The shoes belonging to a POW who had been shot, left out to remind others not to disobey orders, rope used for torture
British POW’s made small lamps using cigarette tins, collecting coconuts to make oil for the lamps.
There are many recollections from the POW’s of how the local Chinese, including the elderly, would try to help them as they were marched through Singapore to work. Despite being beaten they would appear every day trying to give them morsels of food and drink.
By 1943, the 7,000 men left at Selarang Barracks were moved to Changi Gaol. The Changi Gaol had been built to hold about 600 people, with five or six to one-man cells this severe overcrowding, together with acute food and medicine shortages, meant death from malaria, dysentery and vitamin deficiencies became rife.
POW’s were made to dig tunnels and fox holes in the hills around Singapore as hideouts for the Japanese should the Allies return. Many POW’s believed they would then be killed; in fact when the Allies did recapture Singapore, the prison was simply handed over to them. After the war Changi Gaol, renamed Changi Prison, resumed its function as a civilian prison.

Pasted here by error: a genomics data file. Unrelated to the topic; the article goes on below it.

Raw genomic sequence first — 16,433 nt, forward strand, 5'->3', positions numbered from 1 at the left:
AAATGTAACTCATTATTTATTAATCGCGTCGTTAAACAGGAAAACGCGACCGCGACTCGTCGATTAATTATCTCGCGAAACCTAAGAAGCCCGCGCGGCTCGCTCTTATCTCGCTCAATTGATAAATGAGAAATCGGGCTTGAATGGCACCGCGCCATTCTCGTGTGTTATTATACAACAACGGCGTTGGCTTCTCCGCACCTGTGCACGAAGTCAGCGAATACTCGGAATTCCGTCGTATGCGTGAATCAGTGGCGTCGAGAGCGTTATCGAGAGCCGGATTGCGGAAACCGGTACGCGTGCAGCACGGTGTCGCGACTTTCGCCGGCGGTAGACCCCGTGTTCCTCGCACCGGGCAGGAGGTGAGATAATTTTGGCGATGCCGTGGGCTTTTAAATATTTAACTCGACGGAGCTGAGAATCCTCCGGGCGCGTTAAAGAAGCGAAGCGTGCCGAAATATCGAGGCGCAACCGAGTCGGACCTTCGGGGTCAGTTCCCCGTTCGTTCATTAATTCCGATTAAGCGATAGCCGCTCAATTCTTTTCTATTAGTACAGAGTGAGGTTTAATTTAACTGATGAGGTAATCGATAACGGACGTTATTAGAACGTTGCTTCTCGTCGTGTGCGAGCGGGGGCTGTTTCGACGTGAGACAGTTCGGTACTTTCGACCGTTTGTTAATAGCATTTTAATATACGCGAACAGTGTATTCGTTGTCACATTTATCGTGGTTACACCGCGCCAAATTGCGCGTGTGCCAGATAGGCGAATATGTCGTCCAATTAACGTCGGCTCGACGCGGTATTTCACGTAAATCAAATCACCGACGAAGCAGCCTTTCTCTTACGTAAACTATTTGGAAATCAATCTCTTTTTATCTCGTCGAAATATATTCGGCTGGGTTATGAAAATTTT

A piece of the original gaol wall
Stories from Changi Gaol
The Changi Quilts
The Changi quilts are a testament to the courage, ingenuity and perseverance of the female Changi internees. The quilt making was initiated by Canadian, Ethel Mulvaney, to alleviate boredom and frustration. More importantly it was a way to communicate with the male internees, as all other communication was forbidden. Women were given six-inch squares of rice sack cloth to embroider her name. Sown together, under the pretext of a gift, the Quilts were handed over to the civilian men for the POW hospital. Knowledge of the women’s well-being boosted the men’s morale.
Changi Embroidery Cloths
This souvenir cloth is similar to a piece that British POW, Augusta M Cuthbe, had women internees embroider their names on.
St Luke’s Chapel
In early 1942 Padre Fred Stallard, a chaplain in Roberts Hospital at Changi, obtained permission to convert a small room of Block 151 into a chapel. Built mainly be Australian prisoners this became St Luke’s Chapel.
The Chapel Altar Cloth
This 76cm2 piece of silk was used as the altar cloth in Changi Prison’s St George’s Chapel, during World War II. It fell into the hands of Singapore’s then Chief Postmaster, Geoffrey Carl Allen. He died in England but when his wife heard about the worldwide 50th anniversary celebrations of World War II she donated it and 5 years later it was sent to Singapore when the Changi Chapel Museum was being redeveloped.